The second job of the exterior is to give your helmet a certain level of puncture resistance, to make it harder for pointy objects to puncture it.
Protective Liner (EPS or EPP)
This is the most important technology for any helmet. This protective layer lives inside a helmet underneath the outer shell. EPS stands for Expanded Polystyrene, a foam-y component that looks like good-quality styrofoam.
The EPS foam works by re-distributing crash energies away from the impact point. Also, this technology slows down your head, protecting it against the massive forces from the crash.
Then there’s EPP (Expanded Polypropylene), a head-protection technology that’s similar to EPS. The difference between EPS foam vs. EPP foam is that EPS foam is single-use compared to EPP foam which recovers after a crash.
Usually, a helmet with EPP foam is thicker and bulkier than an EPS foam one, plus it’s usually pricier. You can still use an EPP-based lid after a mild crash in most cases. Many trail bike and BMX helmets are created using EPP foam.
But while these protective technologies work, they may not protect adequately against angled impacts/rotational impacts. That’s where MIPS, SPIN, and WaveCel helmet technologies come into play.
MIPS (Multi-Directional Protection System)
Nearly all companies today offer a MIPS version of their helmet lines. MIPS is a recent helmet technology, and it’s marketed as an additional layer of protection against angular crash impacts.
By the way, MIPS looks like a thin low-friction layer that’s supposed to perform miracles. But does MIPS work? In the absence of definitive data as to the efficacy of this helmet technology, all you have is riders’ personal opinions.
I keep e-bumping into folks who claim they’d paid more just so they could get a MIPS-equipped bike helmet. And that their lid literally saved them in a way their non-MIPS helmet couldn’t have.
Now, that’s anecdotal evidence. And it’s worth what it’s worth.
You probably don’t need this MIPS tech. But if having this modern bike tech everyone keeps praising provides you with extra peace of mind, why not?
WaveCel Head Protection Technology
This helmet tech is usually found on certain Bontrager bike helmets. The WaveCel helmet technology is a collapsible cellular structure that promises to protect against both the usual crash energies as well as rotational impacts. It does that by creating the so-called crumple-zone that supposedly absorbs impact forces very well.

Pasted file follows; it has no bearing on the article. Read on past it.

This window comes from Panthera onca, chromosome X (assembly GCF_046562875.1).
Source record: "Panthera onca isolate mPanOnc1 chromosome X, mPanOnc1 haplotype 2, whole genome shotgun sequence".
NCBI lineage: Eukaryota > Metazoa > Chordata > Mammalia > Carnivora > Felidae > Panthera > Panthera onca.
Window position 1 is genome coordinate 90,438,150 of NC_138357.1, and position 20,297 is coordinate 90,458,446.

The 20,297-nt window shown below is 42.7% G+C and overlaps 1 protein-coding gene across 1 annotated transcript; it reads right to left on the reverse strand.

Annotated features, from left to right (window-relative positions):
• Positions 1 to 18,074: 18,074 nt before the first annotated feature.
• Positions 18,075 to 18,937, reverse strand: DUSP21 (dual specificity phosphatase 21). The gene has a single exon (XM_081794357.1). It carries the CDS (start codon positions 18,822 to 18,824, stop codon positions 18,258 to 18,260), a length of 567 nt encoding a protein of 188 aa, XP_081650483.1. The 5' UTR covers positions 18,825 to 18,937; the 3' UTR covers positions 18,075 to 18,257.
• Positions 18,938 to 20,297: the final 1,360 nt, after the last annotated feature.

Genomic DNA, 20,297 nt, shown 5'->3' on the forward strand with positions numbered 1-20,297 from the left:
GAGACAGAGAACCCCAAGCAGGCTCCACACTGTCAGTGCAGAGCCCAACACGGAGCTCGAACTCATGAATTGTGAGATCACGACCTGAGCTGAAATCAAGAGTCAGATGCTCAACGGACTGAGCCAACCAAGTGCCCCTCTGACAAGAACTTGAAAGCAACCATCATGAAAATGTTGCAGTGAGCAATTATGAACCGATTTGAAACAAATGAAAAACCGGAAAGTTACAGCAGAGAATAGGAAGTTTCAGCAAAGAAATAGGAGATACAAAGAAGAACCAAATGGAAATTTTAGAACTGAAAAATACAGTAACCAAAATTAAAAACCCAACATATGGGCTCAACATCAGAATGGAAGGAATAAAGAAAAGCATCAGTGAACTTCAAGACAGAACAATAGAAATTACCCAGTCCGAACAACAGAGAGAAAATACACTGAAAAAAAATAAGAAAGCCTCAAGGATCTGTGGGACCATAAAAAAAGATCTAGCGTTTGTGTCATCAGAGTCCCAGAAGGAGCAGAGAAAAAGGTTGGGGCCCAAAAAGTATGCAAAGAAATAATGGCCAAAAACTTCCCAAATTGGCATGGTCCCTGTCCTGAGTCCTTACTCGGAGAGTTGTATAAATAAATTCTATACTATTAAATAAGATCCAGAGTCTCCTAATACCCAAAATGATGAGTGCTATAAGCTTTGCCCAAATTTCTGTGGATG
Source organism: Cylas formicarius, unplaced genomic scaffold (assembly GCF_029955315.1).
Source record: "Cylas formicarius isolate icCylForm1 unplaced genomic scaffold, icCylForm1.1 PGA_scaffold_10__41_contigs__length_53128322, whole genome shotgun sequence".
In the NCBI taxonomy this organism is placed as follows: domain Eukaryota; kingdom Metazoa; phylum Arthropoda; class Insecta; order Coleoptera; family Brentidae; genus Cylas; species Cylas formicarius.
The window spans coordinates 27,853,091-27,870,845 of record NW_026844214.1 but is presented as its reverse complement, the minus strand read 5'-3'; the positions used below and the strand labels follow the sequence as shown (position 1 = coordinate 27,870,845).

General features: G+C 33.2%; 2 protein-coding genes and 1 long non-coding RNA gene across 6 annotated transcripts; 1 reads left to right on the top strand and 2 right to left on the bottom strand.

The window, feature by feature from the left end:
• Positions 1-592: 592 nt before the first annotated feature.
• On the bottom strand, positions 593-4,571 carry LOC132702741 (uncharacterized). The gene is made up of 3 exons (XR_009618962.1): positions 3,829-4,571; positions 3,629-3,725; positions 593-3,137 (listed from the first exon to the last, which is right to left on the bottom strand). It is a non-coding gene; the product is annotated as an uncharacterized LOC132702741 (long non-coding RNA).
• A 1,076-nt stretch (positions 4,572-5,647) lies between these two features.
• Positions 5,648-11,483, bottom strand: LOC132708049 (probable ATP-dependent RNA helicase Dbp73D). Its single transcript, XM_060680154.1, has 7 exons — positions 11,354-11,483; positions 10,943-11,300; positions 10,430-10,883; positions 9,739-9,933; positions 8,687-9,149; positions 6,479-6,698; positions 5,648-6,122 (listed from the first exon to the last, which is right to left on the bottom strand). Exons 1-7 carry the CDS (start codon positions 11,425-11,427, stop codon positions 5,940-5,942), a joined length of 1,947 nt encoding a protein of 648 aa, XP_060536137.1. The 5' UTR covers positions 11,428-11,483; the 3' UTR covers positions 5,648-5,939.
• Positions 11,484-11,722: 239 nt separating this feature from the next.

WaveCel Helmets vs. MIPS Helmets, What’s Better?
Theoretically, WaveCel is like EPS foam and MIPS combined. One study conducted by Oregon-based Legacy Research Institute claimed that WaveCel is significantly better than MIPS in terms of protection against linear and rotational crash energies. But WaveCel also adds about 50 grams to a helmet’s overall weight compared to MIPS 24-45 grams.
However, a 2017 study found something interesting. While most modern cycling helmets have become much better at protecting against skull fractures, they’re not great at curbing rotationally induced injuries to the brain.
SPIN Helmet Technology
SPIN stands for Shear Pads Inside. This technology works pretty much like MIPS. But instead of an extra thin, low-friction layer, SPIN relies on special silicon-packed pads that make multi-directional movements to absorb oblique crash impacts. Also, this system looks less complicated than MIPS.
If you want this piece of tech, you’ll want to invest in a decent POC bike helmet.
Cycling Helmet Safety Standards
Choose a bike helmet that’s in full compliance with the appropriate safety standards. All helmets made for sale in the U.S. must comply with all the requirements of the Consumer Protection and Safety Commission.